As a young woman, Robyn Davidson set out on an ambitious journey: to cross Australia from Alice Springs to the Indian Ocean on foot. Tracks is her extraordinary account of that trek, during which she endured sweltering heat and dangerous wildlife with only four camels and a dog for company. Despite the harsh conditions, the trip allowed Davidson to experience firsthand the Australian landscape that she loved so much. Below, we’ve paired five excerpts from Davidson’s memoir with photographs of the same locations. Use these scintillating snippets of travel writing to envision yourself in the Outback and enhance your conversation about the book—no plane ticket required!
Tracks is also soon to be a major motion picture starring Mia Wasikowska, so don’t forget to make a date to see the movie with your reading group!
1. Redbank Gorge
Located in the West MacDonnell National Park, this red-colored gorge is a popular camping and hiking destination. The water that fills the deep, narrow gap between the rocks is extremely cold. Redbank Gorge provides breathtaking views of Mount Sonder, which towers above it.
We spent the night and the whole next day in that impossibly beautiful place. We camped in silver sand, near the entrance of the water-filled gorge…. This gorge was only a couple of feet wide in places, with red and black cliffs that rose sheer out of the water for a hundred feet or more. Then it would open out into a gloomy cavern or a fissure where the sun shot spears of yellow into the green, transparent water [p. 105].
2. Uluru / Ayers Rock
One of Australia’s most famous natural landmarks, Ayers Rock is a sandstone rock formation that stands about 1,140 feet high and is situated in the Northern Territory. The local Aboriginal people, who call it Uluṟu, consider it a sacred place.
And then I saw the thing. I was thunderstruck. I could not believe that blue form was real. It floated and mesmerized and shimmered and looked too big. It was indescribable…. I had not expected anything quite so weirdly, primevally beautiful…. The great monolithic rock was surrounded by fertile flats for a radius of half a mile which, because of the added run-off water, were covered in lush green feed and wildflowers so thick you couldn’t step between them. Then the dunes began, radiating away as far as the eye could see, orange fading into dusty blue [p. 133].
3. Kata Tjuta / The Olgas
The Olgas are a group of more than 30 domed rock formations located about 16 miles from Uluru. The highest one is called Mount Olga (1,500 feet). The Pitjantjatjara name Kata Tjuta means “many heads,” and, like Uluru, the rocks have great cultural and religious value for the local Aboriginal people.
I had been looking forward to seeing the Olgas for years now. They were the sisters to Ayers Rock, and they looked like great red loaves of bread that some giant had dropped out of the sky. From the Rock, they were a cluster of lavender pebbles along the horizon…. We arrived at the Olgas that night in a tight silence, and set up camp directly beneath them. They glowed orange, then red, then iridescent pink, then purple, then turned into a black cut-out against glowing moonlight [p. 137-8].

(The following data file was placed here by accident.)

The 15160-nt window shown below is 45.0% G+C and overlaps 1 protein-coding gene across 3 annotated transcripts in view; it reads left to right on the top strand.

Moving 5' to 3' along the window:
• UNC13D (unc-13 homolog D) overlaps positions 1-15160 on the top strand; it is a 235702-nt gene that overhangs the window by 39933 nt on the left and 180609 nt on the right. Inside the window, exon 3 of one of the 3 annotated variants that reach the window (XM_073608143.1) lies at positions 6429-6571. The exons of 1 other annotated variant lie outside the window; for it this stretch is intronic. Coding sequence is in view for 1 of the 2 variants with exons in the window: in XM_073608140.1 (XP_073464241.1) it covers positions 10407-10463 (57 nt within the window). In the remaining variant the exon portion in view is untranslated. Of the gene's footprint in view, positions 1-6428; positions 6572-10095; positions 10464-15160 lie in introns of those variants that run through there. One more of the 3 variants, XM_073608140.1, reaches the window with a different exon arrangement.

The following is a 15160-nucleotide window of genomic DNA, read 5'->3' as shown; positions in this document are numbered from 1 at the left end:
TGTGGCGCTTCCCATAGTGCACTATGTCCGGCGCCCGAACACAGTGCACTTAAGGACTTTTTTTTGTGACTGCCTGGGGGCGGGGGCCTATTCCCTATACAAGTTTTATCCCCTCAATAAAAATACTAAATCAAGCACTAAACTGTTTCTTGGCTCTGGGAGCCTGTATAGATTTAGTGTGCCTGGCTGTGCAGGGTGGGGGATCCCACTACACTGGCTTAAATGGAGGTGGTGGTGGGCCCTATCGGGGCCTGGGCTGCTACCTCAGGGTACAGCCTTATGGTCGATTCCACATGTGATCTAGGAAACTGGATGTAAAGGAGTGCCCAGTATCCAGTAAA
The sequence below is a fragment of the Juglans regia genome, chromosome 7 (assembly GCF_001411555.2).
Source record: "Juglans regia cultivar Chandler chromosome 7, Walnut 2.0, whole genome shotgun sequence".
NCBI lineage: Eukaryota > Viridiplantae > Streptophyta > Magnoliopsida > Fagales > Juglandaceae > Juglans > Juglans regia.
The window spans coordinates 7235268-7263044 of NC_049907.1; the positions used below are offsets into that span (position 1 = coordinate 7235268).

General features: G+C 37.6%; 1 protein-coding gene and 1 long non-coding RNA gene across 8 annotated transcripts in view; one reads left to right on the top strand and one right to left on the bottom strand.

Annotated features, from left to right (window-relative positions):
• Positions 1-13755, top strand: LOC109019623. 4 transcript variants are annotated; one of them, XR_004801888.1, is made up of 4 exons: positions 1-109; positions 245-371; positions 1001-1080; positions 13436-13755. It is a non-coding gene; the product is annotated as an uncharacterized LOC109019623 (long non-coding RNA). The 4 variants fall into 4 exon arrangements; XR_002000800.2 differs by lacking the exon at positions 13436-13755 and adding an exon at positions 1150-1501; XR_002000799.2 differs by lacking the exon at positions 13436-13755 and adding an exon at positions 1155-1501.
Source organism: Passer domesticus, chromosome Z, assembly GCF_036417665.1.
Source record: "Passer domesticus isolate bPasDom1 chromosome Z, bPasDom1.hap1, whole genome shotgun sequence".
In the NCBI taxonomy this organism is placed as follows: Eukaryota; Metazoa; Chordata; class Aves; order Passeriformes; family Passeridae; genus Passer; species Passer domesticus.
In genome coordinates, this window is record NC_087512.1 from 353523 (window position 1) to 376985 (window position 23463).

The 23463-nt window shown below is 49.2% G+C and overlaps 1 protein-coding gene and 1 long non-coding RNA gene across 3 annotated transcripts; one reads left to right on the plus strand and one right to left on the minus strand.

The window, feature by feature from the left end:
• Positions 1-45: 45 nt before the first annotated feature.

4. The Gunbarrel Highway
The Gunbarrel Highway is an isolated desert track that stretches on for 840 miles from east to west and passes through very remote territory, including the famously arid Gibson Desert. Originally built as a survey line, the road is now barely used by vehicles; covering it on foot is a true test to one’s survival skills as it requires the traveler to be self-sufficient with water and supplies.
The Gunbarrel Highway (Australians have such a strange sense of humour) was two parallel ruts that sometimes disappeared, but generally ran dead straight and due west through a most inhospitable waterless patch of nothing for hundreds of miles…. On either side of it, the endless rolling spinifex plains, all delicate fronds of gold and pink which would change as the sun rose to dull grey-green horror…. Because of the sameness of the plains, any different geographical feature was absurdly welcome. I would fall into raptures over some pitiful little gully, which could only be seen as attractive if you compared it with the country around it. One day I camped in a dust-bowl under a few straggly shadeless trees, which did more to my aesthetic senses than the Taj Mahal could do [p. 194-201].
5. Hamelin Pool
A stretch of coastline in the Shark Bay area, Hamelin Pool is home to a great number of marine stromatolites, which are among earth’s first living microorganisms. Hamelin Pool is one of a few places on earth where living stromatolites still exist.
A seagrass sill blocked the entrance to the ocean, so that the water inside this vast, relatively shallow pool was hypersaline, a happy chance for the stromatolites, primitive life forms that had lived there for 500 million years. These strange primeval rocks rose up out of the water’s edge like a bunch of petrified Lon Chaneys. The beach itself was made up of tiny coquina shells, each as perfect and delicate as a baby’s fingernail. A hundred yards back from this loose shell was compacted shell, leached with lime until it formed a solid block that went down forty feet or more, which the locals cut up with pit saws to build their homes [p. 258].